Brokers And Their Biases

     Our economy knows many middlemen: persons and organizations that stand between the original producer of a good and the ultimate purchaser. These past few years, certain categories of middlemen have come under pressure, owing to the rise of the World Wide Web as a retailing tool. Consider how difficult it is for conventional travel agents to compete with the online airline-booking system, for example.

     The essence of middleman operations is the old prescription: Buy low, and sell high. The numbers dictate everything. This can lead to an unhealthful kind of myopia in a period in which the dollar itself has become questionable. We’re in such a period today.

     Financial guru John Pugsley, in his excellent book The Alpha Strategy, relates a case of this kind:

     As a further complication, the businessman tends to count inflationary gains on inventories as profit, when in reality they are not. I was reminded of this recently when, while on vacation, I went into a health food store to buy some honey. The jar on the shelf was priced at $1.00. As I was paying for it, the proprietress and I began to talk about rising prices. She noted how lucky she was to have bought a large supply of honey two years earlier when prices were much lower. The jar I held in my hand cost her only fifty cents, she noted, while now the same jar would cost her $1.10 at wholesale. Many other items in her inventory had risen proportionately. She then made the comment that she was thinking of expanding her little store, as profits had been good.
     She assumed that because she had purchased the honey for fifty cents and sold it to me for $1.00, that she was making a fifty-cent profit. I was a bit embarrassed to point out to her that she had not made a profit at all. She would have been better off not to have sold the honey to me, since now she had to take the dollar I gave her, plus a dime from her cash drawer, just to replace the jar on her shelf. She was going to lose a dime the moment she replenished her inventory. To bring her mistake vividly home to her, I suggested that she would be smart to immediately buy the honey back from me at $1.05, since that was five cents less than she could buy it for at the wholesaler. By her way of thinking, she would have bought all the jars on her shelves herself, made a fifty-cent profit, and then turned around and sold them back to herself at $1.10, and made another dime.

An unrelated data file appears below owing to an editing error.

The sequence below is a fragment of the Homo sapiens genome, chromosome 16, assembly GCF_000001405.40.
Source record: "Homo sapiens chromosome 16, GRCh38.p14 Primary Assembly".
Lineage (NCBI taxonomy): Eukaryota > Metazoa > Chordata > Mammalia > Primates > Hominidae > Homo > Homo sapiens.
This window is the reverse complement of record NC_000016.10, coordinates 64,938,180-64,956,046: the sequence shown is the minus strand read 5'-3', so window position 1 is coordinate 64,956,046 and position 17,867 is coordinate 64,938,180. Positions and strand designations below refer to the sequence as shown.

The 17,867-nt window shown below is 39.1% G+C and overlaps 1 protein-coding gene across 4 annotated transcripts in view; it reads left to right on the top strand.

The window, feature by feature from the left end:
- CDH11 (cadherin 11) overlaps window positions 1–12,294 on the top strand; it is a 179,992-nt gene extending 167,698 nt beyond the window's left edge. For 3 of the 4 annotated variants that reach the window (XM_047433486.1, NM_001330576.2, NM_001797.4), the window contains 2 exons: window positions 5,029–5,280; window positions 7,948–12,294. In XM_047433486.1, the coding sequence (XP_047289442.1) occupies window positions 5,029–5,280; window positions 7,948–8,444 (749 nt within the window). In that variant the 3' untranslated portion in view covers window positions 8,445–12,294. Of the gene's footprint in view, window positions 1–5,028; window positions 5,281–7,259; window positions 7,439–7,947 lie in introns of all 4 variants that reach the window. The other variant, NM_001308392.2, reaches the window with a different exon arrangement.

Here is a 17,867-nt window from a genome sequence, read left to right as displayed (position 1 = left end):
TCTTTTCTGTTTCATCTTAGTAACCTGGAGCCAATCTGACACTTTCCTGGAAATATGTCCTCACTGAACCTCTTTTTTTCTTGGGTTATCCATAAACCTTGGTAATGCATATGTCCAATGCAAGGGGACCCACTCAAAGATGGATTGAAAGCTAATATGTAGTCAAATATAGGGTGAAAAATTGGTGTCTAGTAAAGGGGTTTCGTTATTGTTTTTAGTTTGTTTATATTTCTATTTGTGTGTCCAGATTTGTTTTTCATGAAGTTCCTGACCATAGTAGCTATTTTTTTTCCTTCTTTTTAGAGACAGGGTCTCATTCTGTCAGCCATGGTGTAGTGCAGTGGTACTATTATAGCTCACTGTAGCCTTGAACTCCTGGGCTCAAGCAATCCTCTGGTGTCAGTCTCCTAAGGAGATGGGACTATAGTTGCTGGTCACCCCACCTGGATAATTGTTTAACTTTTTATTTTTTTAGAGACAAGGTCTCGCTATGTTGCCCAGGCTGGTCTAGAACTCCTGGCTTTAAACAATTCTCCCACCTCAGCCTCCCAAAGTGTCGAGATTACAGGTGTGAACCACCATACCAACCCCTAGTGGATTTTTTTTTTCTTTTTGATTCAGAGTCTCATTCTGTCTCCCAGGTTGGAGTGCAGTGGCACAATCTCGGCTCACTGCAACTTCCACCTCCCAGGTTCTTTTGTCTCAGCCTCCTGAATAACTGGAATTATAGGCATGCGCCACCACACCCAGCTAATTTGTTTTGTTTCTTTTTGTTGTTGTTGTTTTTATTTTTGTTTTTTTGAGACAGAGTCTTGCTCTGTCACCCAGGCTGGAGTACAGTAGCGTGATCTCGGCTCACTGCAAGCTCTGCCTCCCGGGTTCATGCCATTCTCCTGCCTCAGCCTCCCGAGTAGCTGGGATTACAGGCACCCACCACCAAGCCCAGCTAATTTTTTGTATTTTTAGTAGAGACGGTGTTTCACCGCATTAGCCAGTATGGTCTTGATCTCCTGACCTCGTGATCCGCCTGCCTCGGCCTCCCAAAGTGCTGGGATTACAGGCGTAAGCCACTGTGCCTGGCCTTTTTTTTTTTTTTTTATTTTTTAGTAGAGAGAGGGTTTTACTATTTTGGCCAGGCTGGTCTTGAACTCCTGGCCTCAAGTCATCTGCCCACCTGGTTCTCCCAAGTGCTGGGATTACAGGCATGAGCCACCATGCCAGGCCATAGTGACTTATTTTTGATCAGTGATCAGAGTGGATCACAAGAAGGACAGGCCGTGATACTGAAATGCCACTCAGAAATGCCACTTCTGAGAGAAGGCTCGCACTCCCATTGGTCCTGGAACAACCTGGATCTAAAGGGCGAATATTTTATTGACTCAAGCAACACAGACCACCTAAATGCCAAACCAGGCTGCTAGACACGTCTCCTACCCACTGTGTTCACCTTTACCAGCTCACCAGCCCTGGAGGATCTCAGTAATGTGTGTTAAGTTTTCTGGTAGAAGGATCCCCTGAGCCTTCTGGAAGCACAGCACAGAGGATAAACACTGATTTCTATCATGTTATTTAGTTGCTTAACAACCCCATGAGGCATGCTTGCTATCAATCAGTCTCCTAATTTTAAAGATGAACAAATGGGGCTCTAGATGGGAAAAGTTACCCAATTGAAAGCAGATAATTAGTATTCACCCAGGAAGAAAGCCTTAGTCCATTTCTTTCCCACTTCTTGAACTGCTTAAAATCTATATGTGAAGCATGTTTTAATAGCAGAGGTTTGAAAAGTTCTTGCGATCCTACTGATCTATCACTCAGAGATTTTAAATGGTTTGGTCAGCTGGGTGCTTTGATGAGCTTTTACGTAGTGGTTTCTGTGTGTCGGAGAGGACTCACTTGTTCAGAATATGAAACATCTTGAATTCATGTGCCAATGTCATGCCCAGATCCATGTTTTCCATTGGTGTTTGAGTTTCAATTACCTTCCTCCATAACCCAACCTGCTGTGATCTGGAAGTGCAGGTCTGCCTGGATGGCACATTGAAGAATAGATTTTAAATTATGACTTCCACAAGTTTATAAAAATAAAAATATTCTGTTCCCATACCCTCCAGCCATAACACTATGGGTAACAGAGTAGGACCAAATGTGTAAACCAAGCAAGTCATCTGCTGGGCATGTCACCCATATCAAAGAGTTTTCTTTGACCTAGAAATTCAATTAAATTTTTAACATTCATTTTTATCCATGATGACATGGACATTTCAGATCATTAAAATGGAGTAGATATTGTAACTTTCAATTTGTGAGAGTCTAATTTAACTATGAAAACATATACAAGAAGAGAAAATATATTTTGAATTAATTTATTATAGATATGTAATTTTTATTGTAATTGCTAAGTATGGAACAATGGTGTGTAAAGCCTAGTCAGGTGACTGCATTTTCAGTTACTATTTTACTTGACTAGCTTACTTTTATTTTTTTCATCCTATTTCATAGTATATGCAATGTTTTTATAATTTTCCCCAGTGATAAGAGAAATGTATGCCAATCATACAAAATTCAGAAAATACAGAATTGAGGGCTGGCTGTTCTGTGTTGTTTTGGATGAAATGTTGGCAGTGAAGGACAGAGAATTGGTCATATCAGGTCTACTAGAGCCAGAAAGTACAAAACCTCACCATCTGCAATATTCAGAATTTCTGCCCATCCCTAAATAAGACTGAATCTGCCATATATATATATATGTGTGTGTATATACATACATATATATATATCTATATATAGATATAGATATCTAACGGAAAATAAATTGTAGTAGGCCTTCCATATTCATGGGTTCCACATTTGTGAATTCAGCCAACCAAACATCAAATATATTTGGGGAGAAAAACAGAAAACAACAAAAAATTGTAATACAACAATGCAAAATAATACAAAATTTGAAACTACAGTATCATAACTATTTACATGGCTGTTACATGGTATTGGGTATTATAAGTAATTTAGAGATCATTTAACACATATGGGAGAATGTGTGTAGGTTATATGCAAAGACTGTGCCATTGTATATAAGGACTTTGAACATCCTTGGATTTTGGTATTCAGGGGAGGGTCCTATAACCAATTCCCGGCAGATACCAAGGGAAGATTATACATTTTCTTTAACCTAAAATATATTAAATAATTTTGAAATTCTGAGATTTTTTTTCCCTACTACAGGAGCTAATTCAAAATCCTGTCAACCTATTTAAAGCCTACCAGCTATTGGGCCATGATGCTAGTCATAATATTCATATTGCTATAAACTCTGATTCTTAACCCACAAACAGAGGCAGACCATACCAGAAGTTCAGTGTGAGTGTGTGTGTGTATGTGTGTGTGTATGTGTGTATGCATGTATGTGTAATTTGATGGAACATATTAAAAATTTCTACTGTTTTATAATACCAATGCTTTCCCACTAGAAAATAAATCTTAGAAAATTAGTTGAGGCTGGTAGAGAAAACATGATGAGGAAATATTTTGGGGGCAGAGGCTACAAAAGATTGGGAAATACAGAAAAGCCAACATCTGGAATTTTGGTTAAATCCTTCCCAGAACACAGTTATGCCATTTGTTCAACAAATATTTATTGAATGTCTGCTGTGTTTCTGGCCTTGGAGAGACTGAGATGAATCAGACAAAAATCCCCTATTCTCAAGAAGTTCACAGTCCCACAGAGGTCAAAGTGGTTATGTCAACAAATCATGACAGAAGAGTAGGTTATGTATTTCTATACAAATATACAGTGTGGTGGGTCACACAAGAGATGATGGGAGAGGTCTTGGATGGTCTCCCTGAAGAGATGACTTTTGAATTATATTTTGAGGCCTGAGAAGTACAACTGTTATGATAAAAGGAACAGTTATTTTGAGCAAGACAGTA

Like many business owners, she did not understand that a profit is not the difference between original cost and selling price, but the difference between replacement cost and selling price.

     In that final paragraph, Pugsley has proclaimed the Gospel of the Enlightened Middleman…but there aren’t many who are that enlightened.


     I had a chat with my broker Bogdan just yesterday. Like many who have their savings in an Individual Retirement Account (IRA), I’ve seen a considerable decline in its paper value these past eighteen months. Equities of all sorts have declined, as anyone who even glances at the stock market reports will know. Coupled to the high inflation rate, this made me nervous. I asked Bogdan what might be done to brace against it.